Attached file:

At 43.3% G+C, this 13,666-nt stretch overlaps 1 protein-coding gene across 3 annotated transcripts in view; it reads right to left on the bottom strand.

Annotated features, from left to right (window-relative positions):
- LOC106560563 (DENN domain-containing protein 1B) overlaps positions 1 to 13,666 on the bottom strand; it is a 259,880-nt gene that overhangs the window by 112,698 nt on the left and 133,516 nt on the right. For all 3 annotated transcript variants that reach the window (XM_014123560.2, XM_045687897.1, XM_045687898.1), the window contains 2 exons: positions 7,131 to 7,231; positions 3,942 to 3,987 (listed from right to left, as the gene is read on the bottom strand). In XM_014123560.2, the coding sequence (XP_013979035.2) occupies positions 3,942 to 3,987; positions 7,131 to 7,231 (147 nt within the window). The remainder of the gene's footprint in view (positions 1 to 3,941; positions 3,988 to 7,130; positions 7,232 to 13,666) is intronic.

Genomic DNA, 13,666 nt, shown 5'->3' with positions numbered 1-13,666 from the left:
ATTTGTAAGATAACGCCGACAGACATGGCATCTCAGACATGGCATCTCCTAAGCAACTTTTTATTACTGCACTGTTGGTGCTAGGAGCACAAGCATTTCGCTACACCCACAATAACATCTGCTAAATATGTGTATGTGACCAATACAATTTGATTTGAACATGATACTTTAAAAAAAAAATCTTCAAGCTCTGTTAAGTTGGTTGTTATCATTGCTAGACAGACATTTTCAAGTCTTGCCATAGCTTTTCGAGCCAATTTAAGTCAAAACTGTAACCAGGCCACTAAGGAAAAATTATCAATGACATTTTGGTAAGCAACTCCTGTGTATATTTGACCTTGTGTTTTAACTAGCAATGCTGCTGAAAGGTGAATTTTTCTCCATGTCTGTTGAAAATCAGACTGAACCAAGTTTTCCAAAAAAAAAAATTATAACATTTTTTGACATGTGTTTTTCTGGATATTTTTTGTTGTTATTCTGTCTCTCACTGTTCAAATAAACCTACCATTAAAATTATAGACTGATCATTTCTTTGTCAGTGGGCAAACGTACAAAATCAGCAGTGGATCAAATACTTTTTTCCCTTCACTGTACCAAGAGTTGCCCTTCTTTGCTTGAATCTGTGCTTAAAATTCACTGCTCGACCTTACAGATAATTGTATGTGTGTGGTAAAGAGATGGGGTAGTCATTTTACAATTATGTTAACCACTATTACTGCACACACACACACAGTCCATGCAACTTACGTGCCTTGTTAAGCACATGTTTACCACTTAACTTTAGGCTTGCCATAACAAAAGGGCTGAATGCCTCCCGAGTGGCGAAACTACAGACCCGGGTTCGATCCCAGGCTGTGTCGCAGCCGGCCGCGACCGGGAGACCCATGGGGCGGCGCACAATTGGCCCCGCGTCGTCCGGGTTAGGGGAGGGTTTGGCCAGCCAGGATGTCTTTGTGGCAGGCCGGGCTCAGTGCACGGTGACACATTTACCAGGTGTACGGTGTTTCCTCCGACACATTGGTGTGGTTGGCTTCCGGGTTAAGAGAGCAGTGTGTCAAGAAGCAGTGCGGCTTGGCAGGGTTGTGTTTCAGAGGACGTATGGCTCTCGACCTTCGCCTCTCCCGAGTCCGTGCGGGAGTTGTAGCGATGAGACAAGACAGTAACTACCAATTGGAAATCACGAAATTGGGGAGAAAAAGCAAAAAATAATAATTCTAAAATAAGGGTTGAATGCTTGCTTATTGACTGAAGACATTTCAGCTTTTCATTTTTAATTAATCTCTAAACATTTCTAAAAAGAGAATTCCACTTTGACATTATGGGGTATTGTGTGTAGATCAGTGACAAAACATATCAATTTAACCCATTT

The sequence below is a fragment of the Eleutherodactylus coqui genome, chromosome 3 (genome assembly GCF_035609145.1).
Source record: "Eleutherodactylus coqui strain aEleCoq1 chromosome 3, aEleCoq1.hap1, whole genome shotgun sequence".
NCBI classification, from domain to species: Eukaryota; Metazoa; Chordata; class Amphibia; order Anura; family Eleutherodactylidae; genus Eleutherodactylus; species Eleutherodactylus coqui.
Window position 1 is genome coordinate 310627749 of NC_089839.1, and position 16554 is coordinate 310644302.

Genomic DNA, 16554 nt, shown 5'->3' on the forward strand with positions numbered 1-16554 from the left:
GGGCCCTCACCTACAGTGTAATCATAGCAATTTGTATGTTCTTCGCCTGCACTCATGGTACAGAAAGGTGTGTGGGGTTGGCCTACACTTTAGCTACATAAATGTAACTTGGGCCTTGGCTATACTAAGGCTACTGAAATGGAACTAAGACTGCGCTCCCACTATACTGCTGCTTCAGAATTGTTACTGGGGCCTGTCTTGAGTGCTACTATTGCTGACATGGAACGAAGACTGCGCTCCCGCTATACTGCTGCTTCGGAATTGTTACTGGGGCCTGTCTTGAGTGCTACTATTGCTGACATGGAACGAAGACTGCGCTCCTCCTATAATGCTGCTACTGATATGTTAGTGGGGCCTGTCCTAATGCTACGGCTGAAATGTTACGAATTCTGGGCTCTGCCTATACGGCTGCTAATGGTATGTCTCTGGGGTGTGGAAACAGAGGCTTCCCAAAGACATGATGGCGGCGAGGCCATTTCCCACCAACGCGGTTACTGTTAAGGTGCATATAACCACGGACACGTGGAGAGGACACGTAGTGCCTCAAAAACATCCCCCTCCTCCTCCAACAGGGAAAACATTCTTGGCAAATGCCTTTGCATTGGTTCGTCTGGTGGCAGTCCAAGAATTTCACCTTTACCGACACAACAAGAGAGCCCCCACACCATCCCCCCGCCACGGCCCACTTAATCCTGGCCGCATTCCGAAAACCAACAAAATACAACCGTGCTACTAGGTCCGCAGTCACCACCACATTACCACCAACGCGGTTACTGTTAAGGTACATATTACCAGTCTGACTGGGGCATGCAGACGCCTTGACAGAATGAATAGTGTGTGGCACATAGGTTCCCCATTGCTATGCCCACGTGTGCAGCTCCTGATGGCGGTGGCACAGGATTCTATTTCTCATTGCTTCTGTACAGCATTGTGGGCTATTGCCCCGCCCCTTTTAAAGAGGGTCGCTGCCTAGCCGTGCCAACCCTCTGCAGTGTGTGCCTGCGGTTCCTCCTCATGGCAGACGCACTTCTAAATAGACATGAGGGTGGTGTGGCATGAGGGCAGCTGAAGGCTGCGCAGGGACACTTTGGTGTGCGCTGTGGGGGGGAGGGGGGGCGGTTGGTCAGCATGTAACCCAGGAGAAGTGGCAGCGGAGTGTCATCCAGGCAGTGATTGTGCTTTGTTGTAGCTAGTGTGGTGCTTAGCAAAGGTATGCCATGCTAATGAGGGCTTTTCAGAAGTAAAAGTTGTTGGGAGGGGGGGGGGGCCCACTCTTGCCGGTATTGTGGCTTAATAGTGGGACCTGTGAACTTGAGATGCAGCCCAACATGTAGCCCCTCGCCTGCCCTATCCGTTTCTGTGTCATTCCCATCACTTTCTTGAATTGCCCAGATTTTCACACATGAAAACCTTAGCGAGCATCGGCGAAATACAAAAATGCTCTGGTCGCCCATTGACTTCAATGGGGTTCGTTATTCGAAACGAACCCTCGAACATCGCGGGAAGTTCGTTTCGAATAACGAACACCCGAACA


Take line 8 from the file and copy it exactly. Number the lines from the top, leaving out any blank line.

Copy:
NCBI classification, from domain to species: Eukaryota; Metazoa; Chordata; class Amphibia; order Anura; family Eleutherodactylidae; genus Eleutherodactylus; species Eleutherodactylus coqui.